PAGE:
Trump’s Cabinet calamity is thinly veiled political satire

According to recent reports from the Washington Post, president Donald Trump’s White House “stabilizers” are gone, leaving the president to call his own shots.

Just over a year into his presidency, Trump has remodelled his Cabinet in an apparent effort to govern the United States in the same manner — singular and unimpeded — as he did the Trump Organization. His dismissal, or the departure, in some cases, of key White House staff has allowed him to replace his checks and balances with yes-men who will only encourage his impulsive and erratic decision-making.

Director Stanley Kubrick refused to sign off on the U.S. Air Force disclaimer that precedes his 1964 political satire, Dr. Strangelove or: How I Learned to Stop Worrying and Love the Bomb, for a reason. In the event the “safeguards,” which are purportedly in place to “prevent the occurrence of such events as are depicted in this film,” are bypassed, the only foreseeable outcome is a rodeo-ride on a nuclear warhead destined for oblivion.

Take, for example Brigadier General Jack D. Ripper, the unhinged commander of Burpelson Air Force base, who cuts off all communication with his superiors in the “war room” in Washington before setting off a logistically irreversible sequence of events that leads to the all out nuclear destruction of the world.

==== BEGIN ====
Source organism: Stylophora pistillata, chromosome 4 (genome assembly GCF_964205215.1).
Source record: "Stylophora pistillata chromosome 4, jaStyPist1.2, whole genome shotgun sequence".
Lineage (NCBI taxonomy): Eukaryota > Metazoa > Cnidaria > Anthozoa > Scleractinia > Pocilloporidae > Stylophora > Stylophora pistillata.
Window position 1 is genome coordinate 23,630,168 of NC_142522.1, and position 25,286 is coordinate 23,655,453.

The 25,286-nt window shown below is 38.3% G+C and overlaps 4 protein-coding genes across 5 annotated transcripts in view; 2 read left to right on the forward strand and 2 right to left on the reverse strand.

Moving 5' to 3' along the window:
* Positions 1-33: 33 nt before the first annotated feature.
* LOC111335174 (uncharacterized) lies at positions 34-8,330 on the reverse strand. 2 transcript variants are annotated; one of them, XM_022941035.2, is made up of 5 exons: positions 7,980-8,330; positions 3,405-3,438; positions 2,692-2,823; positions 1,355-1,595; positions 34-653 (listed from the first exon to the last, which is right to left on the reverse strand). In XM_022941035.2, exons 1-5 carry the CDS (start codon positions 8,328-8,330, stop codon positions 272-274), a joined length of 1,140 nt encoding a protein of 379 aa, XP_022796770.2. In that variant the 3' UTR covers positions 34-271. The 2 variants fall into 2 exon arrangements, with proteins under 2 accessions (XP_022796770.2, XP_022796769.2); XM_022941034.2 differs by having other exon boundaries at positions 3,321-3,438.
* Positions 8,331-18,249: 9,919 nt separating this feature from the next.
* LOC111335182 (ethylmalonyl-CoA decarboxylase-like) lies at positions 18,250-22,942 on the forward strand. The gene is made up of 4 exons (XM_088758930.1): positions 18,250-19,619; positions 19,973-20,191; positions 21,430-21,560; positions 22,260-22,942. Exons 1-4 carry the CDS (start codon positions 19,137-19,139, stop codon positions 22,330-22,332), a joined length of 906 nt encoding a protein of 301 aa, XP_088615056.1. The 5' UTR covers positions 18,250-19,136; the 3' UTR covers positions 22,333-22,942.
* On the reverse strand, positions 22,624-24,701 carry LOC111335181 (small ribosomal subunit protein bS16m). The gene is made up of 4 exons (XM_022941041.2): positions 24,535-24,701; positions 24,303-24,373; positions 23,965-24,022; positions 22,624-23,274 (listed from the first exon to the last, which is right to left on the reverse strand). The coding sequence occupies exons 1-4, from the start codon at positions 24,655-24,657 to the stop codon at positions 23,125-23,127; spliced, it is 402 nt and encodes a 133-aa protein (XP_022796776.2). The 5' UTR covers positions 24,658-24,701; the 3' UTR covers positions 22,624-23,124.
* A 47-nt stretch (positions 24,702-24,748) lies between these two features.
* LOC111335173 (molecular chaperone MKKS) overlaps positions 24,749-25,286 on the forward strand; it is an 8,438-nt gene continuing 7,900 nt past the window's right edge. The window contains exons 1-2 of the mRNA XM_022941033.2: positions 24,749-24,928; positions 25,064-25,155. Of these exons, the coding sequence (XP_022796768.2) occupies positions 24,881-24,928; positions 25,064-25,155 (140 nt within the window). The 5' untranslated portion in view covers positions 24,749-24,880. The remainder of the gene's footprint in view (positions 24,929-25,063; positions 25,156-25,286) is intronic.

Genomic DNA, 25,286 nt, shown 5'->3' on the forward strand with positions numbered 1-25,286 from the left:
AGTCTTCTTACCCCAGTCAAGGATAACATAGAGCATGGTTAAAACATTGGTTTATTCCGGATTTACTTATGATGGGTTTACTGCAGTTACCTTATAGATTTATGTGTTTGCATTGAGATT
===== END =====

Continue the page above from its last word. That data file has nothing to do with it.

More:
What makes the Trump presidency so troubling is that the president lacks any real voice of reason to override his decisions. Trump is “tired of the wait game” when it comes to trade, the border, and staffing changes, according to White House press secretary Sarah Huckabee Sanders, and if his recent Twitter rants are any indication, he is cleaning house in order to consolidate power in the executive branch and estrange the legislature as the fictitious Jack Ripper did the war room in Dr. Strangelove.

The president has even surprised current White House staff with his recent declarations, most notably his threat to delay a newly renegotiated trade deal with South Korea. The announcement came after North Korean leader Kim Jong-un’s surprise meeting with Chinese president Xi Jinping and ahead of Trump’s tentatively planned face-to-face with Kim, and suggests that Trump intends to hold the trade deal hostage and leverage it against the overall stability of the region.

The president must accept the reality of the situation: he is no longer dealing in real estate and he needs to defer to those qualified to delegate. Trump is caught in the thick of a complicated web of foreign policy and international relations, and nuclear warfare is the unlikely but all-too-real price to pay for his bold and brash brand of deal-making. Forget the pen, and do away with the sword — Trump’s method of governance and negotiation is, as his business acumen and his presidency thus far suggest, more akin to the bomb.

According to Michael Caputo, a former Trump campaign official, the president’s recent staffing changes and the resulting shift in Trump’s public and diplomatic persona “was always bound to happen.”

“The phone book at the White House was filled by complete strangers,” Caputo said, “but now he knows how the White house operates, and he’ll operate it himself.”

Granted, Kubrick’s film was a work of satire, but then again, that is precisely what many in the media dubbed Trump’s campaign at its inception. By being complicit in the president’s manipulation of the measures that are in place to uphold our democracy, our elected officials, and we as U.S. citizens, are implicitly resigning ourselves to an unpredictable and potentially catastrophic fate.

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